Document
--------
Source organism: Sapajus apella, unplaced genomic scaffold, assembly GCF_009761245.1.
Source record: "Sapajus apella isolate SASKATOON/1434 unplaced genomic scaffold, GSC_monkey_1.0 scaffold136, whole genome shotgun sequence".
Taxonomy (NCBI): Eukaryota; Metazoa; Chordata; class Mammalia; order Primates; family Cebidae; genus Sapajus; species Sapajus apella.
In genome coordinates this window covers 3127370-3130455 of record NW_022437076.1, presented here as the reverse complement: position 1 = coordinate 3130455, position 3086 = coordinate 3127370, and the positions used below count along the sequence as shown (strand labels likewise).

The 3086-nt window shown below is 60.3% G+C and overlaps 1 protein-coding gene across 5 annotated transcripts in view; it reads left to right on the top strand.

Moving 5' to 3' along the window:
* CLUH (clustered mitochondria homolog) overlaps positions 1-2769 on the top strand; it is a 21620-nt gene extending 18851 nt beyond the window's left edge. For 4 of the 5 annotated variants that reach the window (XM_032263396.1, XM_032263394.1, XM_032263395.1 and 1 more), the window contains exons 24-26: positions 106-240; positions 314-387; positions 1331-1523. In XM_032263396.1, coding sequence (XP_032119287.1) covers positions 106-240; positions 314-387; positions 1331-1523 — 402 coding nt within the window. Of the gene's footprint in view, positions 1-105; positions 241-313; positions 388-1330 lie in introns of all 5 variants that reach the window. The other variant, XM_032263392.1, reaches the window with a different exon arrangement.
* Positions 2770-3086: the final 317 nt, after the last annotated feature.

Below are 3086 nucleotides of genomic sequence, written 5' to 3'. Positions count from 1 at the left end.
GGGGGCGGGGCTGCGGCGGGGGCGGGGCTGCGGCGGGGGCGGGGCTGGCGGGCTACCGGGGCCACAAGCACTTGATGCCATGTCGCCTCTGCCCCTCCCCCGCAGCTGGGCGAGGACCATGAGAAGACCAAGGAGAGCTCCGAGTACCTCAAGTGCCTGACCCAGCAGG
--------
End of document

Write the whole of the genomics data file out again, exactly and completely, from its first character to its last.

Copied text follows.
Source organism: Sapajus apella, unplaced genomic scaffold, assembly GCF_009761245.1.
Source record: "Sapajus apella isolate SASKATOON/1434 unplaced genomic scaffold, GSC_monkey_1.0 scaffold136, whole genome shotgun sequence".
Taxonomy (NCBI): Eukaryota; Metazoa; Chordata; class Mammalia; order Primates; family Cebidae; genus Sapajus; species Sapajus apella.
In genome coordinates this window covers 3127370-3130455 of record NW_022437076.1, presented here as the reverse complement: position 1 = coordinate 3130455, position 3086 = coordinate 3127370, and the positions used below count along the sequence as shown (strand labels likewise).

The 3086-nt window shown below is 60.3% G+C and overlaps 1 protein-coding gene across 5 annotated transcripts in view; it reads left to right on the top strand.

Moving 5' to 3' along the window:
* CLUH (clustered mitochondria homolog) overlaps positions 1-2769 on the top strand; it is a 21620-nt gene extending 18851 nt beyond the window's left edge. For 4 of the 5 annotated variants that reach the window (XM_032263396.1, XM_032263394.1, XM_032263395.1 and 1 more), the window contains exons 24-26: positions 106-240; positions 314-387; positions 1331-1523. In XM_032263396.1, coding sequence (XP_032119287.1) covers positions 106-240; positions 314-387; positions 1331-1523 — 402 coding nt within the window. Of the gene's footprint in view, positions 1-105; positions 241-313; positions 388-1330 lie in introns of all 5 variants that reach the window. The other variant, XM_032263392.1, reaches the window with a different exon arrangement.
* Positions 2770-3086: the final 317 nt, after the last annotated feature.

Below are 3086 nucleotides of genomic sequence, written 5' to 3'. Positions count from 1 at the left end.
GGGGGCGGGGCTGCGGCGGGGGCGGGGCTGCGGCGGGGGCGGGGCTGGCGGGCTACCGGGGCCACAAGCACTTGATGCCATGTCGCCTCTGCCCCTCCCCCGCAGCTGGGCGAGGACCATGAGAAGACCAAGGAGAGCTCCGAGTACCTCAAGTGCCTGACCCAGCAGG